People will move with you if they see the point of change and are in agreement with it. Of course, the surrounding structures should complement the change e.g.: rewards and recognition systems. There is an independent realization of each condition, the synergies proving to changing attitudes and behaviors.

Create a Compelling Story

“A free India” proved to be just the purpose for Indians to believe in. If people believe in the overall purpose, they will be happy to change their individual behavior to serve that purpose.  Once you create a compelling change story, communicating it to employees, and following it up with ongoing  Communications and involvement is an imperative. Be mindful: What motivates you doesn’t motivate most of your employees

Be a Consistent Role Model

Ensure to take actions that model the desired change and mobilize a group of “influence leaders” to drive change deep into the organization. Be mindful of the self-serving bias; the real bottleneck to role modeling is knowing what to change at a personal level. Commit and then take action!

Capability Building

It is important to build the skills and talent needed for the desired change. We need to keep in mind that Employees are what they think, feel, and believe in. Seeing it through the lens of your employee would go a long way in helpful insights while developing the right development plans. Once the development initiatives are  rolled out, it is prudent to create the environment that allows for practice of these new skills.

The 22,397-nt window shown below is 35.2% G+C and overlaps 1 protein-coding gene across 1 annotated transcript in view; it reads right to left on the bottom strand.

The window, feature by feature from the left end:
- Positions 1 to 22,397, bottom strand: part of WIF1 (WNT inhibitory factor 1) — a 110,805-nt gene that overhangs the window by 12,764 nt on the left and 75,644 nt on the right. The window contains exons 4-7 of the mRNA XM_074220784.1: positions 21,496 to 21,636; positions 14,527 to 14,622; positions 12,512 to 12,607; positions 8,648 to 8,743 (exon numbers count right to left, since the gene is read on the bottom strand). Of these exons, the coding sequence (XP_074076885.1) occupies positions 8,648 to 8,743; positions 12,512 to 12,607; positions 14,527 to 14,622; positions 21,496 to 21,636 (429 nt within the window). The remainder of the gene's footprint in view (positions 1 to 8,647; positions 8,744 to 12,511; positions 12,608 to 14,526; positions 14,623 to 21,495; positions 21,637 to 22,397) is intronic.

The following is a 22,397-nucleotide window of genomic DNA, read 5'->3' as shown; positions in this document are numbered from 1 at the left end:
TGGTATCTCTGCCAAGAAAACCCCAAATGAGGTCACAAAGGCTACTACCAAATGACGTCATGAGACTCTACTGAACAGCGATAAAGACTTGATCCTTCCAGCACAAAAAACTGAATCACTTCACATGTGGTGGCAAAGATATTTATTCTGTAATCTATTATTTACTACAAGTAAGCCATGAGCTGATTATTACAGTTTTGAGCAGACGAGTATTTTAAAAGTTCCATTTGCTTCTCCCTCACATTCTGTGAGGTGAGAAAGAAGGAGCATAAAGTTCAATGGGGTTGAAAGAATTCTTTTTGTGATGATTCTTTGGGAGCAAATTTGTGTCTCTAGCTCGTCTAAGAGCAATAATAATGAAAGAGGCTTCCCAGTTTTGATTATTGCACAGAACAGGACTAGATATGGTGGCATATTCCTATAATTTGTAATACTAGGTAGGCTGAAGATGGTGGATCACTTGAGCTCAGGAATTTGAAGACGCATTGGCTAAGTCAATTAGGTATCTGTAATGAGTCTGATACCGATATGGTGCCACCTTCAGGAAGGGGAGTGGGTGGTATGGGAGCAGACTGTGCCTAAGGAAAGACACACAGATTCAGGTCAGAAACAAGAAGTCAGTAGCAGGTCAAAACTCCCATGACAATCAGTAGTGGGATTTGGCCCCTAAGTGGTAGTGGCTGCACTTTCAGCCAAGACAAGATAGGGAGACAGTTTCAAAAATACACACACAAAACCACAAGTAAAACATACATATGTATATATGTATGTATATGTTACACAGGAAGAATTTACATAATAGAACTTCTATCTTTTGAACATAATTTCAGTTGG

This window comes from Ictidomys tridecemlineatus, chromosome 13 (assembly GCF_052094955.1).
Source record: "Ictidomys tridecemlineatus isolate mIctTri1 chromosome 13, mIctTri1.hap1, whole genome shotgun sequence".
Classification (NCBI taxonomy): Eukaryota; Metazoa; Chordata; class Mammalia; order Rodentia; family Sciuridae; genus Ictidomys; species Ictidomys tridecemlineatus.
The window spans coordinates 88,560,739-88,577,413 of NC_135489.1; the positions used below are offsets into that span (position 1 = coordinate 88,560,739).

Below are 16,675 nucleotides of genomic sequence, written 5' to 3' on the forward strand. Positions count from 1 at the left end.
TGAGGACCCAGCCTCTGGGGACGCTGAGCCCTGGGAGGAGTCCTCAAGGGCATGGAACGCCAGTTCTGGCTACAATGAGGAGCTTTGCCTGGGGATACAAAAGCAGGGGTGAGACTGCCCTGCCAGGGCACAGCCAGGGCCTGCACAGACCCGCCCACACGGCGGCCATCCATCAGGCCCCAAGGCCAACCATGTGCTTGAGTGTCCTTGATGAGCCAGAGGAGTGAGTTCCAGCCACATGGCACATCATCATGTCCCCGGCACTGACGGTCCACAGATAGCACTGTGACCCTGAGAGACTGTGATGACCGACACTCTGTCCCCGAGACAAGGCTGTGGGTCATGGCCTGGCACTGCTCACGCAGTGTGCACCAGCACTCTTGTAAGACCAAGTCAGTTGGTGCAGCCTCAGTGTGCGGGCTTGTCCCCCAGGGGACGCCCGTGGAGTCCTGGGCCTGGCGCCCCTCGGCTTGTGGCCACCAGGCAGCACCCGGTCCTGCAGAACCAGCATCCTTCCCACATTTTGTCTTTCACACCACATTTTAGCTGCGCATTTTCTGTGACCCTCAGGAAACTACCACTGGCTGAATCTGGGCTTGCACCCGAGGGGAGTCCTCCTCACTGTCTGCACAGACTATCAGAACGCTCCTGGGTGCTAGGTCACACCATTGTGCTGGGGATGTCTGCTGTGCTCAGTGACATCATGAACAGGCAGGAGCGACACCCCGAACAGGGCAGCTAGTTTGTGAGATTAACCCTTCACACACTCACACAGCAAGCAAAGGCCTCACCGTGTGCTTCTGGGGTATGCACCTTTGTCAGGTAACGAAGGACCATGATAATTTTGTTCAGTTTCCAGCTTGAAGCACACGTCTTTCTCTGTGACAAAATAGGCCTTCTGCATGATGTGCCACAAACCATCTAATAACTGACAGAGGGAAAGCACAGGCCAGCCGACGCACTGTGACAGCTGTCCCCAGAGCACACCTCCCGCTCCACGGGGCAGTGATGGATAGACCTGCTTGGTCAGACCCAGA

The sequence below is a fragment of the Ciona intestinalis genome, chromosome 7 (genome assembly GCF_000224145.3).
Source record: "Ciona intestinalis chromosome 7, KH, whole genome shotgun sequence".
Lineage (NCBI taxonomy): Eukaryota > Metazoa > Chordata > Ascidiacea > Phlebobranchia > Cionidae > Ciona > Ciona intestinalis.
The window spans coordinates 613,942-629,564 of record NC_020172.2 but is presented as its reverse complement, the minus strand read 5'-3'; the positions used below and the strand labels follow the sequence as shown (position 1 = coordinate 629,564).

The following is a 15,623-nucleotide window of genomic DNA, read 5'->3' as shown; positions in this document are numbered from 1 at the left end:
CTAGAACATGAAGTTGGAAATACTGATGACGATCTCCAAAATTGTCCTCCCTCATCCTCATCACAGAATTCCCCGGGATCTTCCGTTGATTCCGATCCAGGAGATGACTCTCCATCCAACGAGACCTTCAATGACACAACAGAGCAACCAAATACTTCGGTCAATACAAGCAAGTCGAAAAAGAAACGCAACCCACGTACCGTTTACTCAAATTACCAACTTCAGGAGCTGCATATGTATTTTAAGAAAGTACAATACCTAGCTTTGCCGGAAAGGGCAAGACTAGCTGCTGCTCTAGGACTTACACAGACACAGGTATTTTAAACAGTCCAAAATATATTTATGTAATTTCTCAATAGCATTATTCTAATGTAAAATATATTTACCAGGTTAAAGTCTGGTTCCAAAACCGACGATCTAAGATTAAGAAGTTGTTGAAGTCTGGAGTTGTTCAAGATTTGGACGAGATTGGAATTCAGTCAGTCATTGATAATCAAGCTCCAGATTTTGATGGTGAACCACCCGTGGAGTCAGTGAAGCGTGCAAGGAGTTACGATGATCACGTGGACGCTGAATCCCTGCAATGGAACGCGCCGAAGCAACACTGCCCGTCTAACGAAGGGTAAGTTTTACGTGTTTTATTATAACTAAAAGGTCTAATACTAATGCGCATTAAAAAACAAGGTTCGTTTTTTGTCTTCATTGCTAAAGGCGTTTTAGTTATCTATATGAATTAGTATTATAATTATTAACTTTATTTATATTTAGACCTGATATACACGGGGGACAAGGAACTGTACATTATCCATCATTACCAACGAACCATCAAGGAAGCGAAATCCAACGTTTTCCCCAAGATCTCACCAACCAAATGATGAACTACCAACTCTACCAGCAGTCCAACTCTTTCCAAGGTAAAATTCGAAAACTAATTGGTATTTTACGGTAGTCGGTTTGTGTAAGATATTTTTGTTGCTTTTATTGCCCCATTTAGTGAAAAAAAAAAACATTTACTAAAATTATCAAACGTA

Reinforcing Mechanisms

While the process side of managing change should be in place (i.e. systems, processes, structures, etc.) leaders should focus the required energy for the people side of the equation. Keep your focus on the culture, motivation, beliefs and practices prevalent in the organisation. Ensure alignment to the objectives at all times while leading from the front.

To put this in context to close: Change leadership requires leaders, and the organization as a whole, to address beliefs and mindsets and to develop the practices and behaviors that help people adapt to change. For this, Leaders must personally lead and commit to the change. In the words of Mahatma Gandhi, relationships are based on 4 principles; respect, understanding, acceptance and appreciation. A leader who builds his or her foundation on this would be effective in Change leadership

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Cheryl Patel has over 15 years experience ranging from Startups, Marketing, Operations, People Development and Relationship Management across various industries. In her current role she heads Learning and Development for Diebold Nixdorf in India catering to a diverse works force. She possesses a demonstrated ability to work with integrated teams to improve flexibility and effectiveness in working in a fast paced and dynamic environment. In addition to her professional accountability and expertise, her ability to connect with people with a mature and sensitive approach to their needs is her primary strength.